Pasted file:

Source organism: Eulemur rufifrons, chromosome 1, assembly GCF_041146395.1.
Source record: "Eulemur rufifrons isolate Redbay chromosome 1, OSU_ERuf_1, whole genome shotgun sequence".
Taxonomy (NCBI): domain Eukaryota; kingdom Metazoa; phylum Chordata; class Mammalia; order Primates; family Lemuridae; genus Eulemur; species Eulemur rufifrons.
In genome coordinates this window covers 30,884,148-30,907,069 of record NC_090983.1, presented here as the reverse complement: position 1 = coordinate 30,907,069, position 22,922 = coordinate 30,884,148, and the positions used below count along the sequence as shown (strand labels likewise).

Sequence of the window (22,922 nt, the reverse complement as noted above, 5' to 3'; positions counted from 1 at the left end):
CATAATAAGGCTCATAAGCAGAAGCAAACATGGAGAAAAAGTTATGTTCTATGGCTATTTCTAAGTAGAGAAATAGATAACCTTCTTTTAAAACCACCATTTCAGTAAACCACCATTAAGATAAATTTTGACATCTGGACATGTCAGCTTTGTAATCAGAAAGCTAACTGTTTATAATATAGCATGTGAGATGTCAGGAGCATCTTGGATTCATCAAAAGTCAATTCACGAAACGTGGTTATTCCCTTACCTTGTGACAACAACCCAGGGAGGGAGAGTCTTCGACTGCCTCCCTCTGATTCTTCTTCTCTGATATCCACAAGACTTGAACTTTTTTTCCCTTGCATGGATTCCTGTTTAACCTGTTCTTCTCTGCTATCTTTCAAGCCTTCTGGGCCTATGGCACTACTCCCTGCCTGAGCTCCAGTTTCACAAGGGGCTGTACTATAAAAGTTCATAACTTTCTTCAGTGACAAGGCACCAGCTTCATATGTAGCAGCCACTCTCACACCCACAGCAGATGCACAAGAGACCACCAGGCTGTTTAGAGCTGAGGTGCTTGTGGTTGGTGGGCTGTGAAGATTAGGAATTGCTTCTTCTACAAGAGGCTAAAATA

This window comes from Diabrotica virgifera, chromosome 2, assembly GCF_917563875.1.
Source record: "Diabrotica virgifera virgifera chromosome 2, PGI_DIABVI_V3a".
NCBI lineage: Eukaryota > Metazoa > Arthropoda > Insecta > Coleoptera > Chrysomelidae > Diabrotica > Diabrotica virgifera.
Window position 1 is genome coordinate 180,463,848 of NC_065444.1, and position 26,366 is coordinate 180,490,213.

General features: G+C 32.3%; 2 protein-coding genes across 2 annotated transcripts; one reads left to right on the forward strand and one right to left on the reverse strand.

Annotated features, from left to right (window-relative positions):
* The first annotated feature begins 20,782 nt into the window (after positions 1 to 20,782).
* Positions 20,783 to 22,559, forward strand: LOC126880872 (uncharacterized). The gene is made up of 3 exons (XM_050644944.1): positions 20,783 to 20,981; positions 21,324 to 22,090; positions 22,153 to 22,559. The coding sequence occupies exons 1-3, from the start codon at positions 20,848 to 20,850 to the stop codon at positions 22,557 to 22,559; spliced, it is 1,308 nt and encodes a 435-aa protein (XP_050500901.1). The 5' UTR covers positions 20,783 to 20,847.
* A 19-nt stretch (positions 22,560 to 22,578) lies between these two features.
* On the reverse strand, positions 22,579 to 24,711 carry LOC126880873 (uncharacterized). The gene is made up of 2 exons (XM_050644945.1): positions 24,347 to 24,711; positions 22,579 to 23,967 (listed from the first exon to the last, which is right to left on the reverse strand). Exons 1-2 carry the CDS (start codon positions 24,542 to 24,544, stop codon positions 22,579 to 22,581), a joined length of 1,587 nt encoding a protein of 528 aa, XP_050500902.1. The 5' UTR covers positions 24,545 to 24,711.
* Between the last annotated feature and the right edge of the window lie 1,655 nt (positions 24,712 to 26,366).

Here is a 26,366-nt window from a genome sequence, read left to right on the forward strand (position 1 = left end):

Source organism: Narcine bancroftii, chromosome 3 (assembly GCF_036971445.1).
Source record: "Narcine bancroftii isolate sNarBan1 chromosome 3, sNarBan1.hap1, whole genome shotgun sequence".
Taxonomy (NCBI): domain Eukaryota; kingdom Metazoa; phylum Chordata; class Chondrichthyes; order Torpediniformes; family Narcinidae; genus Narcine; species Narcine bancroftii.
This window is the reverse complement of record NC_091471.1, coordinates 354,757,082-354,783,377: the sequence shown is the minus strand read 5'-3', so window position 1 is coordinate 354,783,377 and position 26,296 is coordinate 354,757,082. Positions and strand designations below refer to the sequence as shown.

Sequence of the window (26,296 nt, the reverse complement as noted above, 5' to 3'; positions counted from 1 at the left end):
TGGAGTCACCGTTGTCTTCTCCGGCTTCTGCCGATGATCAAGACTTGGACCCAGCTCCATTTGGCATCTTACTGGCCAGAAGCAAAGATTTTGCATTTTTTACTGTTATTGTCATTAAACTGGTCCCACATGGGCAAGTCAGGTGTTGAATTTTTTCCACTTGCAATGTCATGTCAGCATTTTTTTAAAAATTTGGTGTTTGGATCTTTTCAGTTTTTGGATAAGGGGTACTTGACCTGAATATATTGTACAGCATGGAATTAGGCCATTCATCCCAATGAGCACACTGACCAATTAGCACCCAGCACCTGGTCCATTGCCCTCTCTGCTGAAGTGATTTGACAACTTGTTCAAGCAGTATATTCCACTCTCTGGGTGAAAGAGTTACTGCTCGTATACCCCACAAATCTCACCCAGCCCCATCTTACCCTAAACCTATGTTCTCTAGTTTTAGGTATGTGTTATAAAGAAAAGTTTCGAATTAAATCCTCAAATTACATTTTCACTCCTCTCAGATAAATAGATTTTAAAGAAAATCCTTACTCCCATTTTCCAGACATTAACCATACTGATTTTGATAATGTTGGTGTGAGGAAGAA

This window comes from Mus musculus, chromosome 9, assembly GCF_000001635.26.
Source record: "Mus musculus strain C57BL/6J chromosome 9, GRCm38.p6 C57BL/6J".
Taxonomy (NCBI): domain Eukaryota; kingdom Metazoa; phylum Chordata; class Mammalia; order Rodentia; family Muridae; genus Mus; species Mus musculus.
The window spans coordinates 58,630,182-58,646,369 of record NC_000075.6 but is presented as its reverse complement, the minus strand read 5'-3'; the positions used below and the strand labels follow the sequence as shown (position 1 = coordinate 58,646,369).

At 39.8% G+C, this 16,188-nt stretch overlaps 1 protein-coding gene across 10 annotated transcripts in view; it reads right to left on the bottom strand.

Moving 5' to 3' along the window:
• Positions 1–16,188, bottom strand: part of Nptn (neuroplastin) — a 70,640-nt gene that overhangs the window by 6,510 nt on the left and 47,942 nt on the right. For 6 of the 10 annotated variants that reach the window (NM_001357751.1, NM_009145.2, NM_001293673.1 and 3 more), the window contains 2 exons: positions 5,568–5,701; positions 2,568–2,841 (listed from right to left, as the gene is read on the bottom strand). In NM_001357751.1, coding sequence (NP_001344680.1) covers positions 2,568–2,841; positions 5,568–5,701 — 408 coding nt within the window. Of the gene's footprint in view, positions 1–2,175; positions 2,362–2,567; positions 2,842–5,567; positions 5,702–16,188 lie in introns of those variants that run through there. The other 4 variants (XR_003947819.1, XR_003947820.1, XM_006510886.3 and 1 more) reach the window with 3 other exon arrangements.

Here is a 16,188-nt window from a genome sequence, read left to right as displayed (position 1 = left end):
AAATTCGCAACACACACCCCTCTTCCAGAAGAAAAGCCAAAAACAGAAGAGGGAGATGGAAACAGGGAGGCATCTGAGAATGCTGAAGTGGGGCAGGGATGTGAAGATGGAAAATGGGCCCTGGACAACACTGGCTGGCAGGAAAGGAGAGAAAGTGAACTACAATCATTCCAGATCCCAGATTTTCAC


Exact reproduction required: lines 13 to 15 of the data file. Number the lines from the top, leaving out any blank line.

* The first annotated feature begins 20,782 nt into the window (after positions 1 to 20,782).
* Positions 20,783 to 22,559, forward strand: LOC126880872 (uncharacterized). The gene is made up of 3 exons (XM_050644944.1): positions 20,783 to 20,981; positions 21,324 to 22,090; positions 22,153 to 22,559. The coding sequence occupies exons 1-3, from the start codon at positions 20,848 to 20,850 to the stop codon at positions 22,557 to 22,559; spliced, it is 1,308 nt and encodes a 435-aa protein (XP_050500901.1). The 5' UTR covers positions 20,783 to 20,847.
* A 19-nt stretch (positions 22,560 to 22,578) lies between these two features.